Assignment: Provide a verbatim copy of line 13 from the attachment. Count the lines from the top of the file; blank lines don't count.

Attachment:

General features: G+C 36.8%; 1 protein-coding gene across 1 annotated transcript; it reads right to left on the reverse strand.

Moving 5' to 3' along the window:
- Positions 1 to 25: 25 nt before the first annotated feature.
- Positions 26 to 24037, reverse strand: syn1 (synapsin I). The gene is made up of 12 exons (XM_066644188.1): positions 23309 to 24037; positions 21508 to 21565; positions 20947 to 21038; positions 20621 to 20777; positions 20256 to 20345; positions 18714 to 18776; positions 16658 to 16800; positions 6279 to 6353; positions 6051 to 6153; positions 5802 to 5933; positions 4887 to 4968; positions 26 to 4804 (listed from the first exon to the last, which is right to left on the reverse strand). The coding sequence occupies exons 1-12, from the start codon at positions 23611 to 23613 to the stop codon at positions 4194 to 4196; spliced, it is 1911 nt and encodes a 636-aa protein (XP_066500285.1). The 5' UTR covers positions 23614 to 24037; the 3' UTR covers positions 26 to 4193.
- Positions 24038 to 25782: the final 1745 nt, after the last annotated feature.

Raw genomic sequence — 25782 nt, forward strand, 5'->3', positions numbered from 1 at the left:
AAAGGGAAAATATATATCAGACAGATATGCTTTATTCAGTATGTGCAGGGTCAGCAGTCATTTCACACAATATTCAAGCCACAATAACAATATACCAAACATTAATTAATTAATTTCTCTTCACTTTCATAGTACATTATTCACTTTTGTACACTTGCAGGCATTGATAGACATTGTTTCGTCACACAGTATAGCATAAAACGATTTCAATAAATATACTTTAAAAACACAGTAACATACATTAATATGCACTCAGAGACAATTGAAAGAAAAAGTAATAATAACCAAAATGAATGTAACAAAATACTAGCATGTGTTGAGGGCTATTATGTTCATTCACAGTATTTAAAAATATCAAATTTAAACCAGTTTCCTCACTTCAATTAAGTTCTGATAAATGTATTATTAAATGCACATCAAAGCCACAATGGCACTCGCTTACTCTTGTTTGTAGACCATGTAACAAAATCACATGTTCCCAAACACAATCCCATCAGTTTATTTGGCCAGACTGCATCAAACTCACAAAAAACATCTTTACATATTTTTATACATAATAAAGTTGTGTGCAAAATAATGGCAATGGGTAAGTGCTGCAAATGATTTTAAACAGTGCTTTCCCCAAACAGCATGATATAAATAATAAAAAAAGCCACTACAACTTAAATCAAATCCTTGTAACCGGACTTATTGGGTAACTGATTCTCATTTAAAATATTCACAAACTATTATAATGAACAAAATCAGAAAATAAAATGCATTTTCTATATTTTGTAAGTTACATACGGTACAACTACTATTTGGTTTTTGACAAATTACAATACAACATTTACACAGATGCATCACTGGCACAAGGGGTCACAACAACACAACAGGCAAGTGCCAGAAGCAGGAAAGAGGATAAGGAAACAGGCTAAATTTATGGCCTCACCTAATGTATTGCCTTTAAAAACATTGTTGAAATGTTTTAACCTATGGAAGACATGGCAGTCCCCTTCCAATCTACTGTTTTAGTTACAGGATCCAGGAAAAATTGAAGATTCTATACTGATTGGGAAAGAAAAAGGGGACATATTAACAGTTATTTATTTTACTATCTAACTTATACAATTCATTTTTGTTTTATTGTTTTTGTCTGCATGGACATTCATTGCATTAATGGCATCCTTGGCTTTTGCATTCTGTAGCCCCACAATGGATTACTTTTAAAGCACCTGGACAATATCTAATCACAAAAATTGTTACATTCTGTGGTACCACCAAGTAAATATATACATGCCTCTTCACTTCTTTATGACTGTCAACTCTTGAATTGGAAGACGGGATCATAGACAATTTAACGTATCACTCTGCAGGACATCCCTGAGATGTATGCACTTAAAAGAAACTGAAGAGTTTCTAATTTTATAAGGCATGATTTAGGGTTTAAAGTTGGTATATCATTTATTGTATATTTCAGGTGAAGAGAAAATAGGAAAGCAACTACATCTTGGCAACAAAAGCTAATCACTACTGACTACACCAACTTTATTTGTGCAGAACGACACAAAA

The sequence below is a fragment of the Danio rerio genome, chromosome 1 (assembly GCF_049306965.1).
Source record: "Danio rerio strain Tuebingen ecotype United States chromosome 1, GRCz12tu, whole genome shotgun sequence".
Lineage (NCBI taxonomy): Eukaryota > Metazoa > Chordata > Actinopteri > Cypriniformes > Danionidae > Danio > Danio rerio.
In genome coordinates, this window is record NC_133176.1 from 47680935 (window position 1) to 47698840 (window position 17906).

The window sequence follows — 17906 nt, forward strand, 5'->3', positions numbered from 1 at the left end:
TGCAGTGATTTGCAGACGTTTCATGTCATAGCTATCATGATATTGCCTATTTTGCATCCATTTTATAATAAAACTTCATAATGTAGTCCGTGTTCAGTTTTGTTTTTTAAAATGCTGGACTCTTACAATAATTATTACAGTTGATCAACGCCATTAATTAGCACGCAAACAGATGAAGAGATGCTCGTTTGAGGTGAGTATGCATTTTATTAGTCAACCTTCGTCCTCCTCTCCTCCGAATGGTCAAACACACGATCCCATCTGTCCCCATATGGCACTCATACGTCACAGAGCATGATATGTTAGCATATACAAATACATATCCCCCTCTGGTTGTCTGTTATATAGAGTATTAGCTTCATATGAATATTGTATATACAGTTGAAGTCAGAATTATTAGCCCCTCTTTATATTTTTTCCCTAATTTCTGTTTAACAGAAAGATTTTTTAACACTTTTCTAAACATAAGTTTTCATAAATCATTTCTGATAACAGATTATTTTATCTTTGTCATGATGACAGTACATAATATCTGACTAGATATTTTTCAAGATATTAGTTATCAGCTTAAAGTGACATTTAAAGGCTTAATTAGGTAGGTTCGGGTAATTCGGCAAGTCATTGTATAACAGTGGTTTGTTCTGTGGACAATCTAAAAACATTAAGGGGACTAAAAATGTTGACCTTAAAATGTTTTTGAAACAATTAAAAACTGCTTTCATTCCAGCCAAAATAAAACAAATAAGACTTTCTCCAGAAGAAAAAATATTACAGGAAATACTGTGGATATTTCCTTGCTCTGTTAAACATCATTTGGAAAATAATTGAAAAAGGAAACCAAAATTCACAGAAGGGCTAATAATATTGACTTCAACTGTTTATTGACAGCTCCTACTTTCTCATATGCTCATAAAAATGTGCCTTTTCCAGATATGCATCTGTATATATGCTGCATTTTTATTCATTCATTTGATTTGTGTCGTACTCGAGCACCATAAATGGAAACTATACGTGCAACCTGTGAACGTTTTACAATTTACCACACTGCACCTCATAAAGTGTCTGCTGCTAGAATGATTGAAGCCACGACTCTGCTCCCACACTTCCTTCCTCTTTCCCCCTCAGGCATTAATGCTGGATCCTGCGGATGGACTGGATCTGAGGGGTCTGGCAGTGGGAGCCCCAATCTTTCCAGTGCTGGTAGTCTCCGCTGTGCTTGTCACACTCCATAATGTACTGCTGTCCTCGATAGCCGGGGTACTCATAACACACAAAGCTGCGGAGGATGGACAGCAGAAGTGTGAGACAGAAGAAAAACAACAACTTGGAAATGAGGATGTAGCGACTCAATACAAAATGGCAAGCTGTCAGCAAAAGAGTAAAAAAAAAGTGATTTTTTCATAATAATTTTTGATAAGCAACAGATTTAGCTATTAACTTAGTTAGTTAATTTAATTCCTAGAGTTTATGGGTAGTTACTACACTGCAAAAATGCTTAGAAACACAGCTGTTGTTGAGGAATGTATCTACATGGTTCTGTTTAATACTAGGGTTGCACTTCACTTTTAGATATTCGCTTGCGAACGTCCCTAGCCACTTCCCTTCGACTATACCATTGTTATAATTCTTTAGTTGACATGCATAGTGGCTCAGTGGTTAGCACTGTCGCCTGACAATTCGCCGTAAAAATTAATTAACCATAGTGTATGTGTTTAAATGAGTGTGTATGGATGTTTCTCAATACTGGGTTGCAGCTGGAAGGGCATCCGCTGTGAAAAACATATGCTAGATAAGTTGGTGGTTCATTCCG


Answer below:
TGCAGTGATTTGCAGACGTTTCATGTCATAGCTATCATGATATTGCCTATTTTGCATCCATTTTATAATAAAACTTCATAATGTAGTCCGTGTTCAGTTTTGTTTTTTAAAATGCTGGACTCTTACAATAATTATTACAGTTGATCAACGCCATTAATTAGCACGCAAACAGATGAAGAGATGCTCGTTTGAGGTGAGTATGCATTTTATTAGTCAACCTTCGTCCTCCTCTCCTCCGAATGGTCAAACACACGATCCCATCTGTCCCCATATGGCACTCATACGTCACAGAGCATGATATGTTAGCATATACAAATACATATCCCCCTCTGGTTGTCTGTTATATAGAGTATTAGCTTCATATGAATATTGTATATACAGTTGAAGTCAGAATTATTAGCCCCTCTTTATATTTTTTCCCTAATTTCTGTTTAACAGAAAGATTTTTTAACACTTTTCTAAACATAAGTTTTCATAAATCATTTCTGATAACAGATTATTTTATCTTTGTCATGATGACAGTACATAATATCTGACTAGATATTTTTCAAGATATTAGTTATCAGCTTAAAGTGACATTTAAAGGCTTAATTAGGTAGGTTCGGGTAATTCGGCAAGTCATTGTATAACAGTGGTTTGTTCTGTGGACAATCTAAAAACATTAAGGGGACTAAAAATGTTGACCTTAAAATGTTTTTGAAACAATTAAAAACTGCTTTCATTCCAGCCAAAATAAAACAAATAAGACTTTCTCCAGAAGAAAAAATATTACAGGAAATACTGTGGATATTTCCTTGCTCTGTTAAACATCATTTGGAAAATAATTGAAAAAGGAAACCAAAATTCACAGAAGGGCTAATAATATTGACTTCAACTGTTTATTGACAGCTCCTACTTTCTCATATGCTCATAAAAATGTGCCTTTTCCAGATATGCATCTGTATATATGCTGCATTTTTATTCATTCATTTGATTTGTGTCGTACTCGAGCACCATAAATGGAAACTATACGTGCAACCTGTGAACGTTTTACAATTTACCACACTGCACCTCATAAAGTGTCTGCTGCTAGAATGATTGAAGCCACGACTCTGCTCCCACACTTCCTTCCTCTTTCCCCCTCAGGCATTAATGCTGGATCCTGCGGATGGACTGGATCTGAGGGGTCTGGCAGTGGGAGCCCCAATCTTTCCAGTGCTGGTAGTCTCCGCTGTGCTTGTCACACTCCATAATGTACTGCTGTCCTCGATAGCCGGGGTACTCATAACACACAAAGCTGCGGAGGATGGACAGCAGAAGTGTGAGACAGAAGAAAAACAACAACTTGGAAATGAGGATGTAGCGACTCAATACAAAATGGCAAGCTGTCAGCAAAAGAGTAAAAAAAAAGTGATTTTTTCATAATAATTTTTGATAAGCAACAGATTTAGCTATTAACTTAGTTAGTTAATTTAATTCCTAGAGTTTATGGGTAGTTACTACACTGCAAAAATGCTTAGAAACACAGCTGTTGTTGAGGAATGTATCTACATGGTTCTGTTTAATACTAGGGTTGCACTTCACTTTTAGATATTCGCTTGCGAACGTCCCTAGCCACTTCCCTTCGACTATACCATTGTTATAATTCTTTAGTTGACATGCATAGTGGCTCAGTGGTTAGCACTGTCGCCTGACAATTCGCCGTAAAAATTAATTAACCATAGTGTATGTGTTTAAATGAGTGTGTATGGATGTTTCTCAATACTGGGTTGCAGCTGGAAGGGCATCCGCTGTGAAAAACATATGCTAGATAAGTTGGTGGTTCATTCCG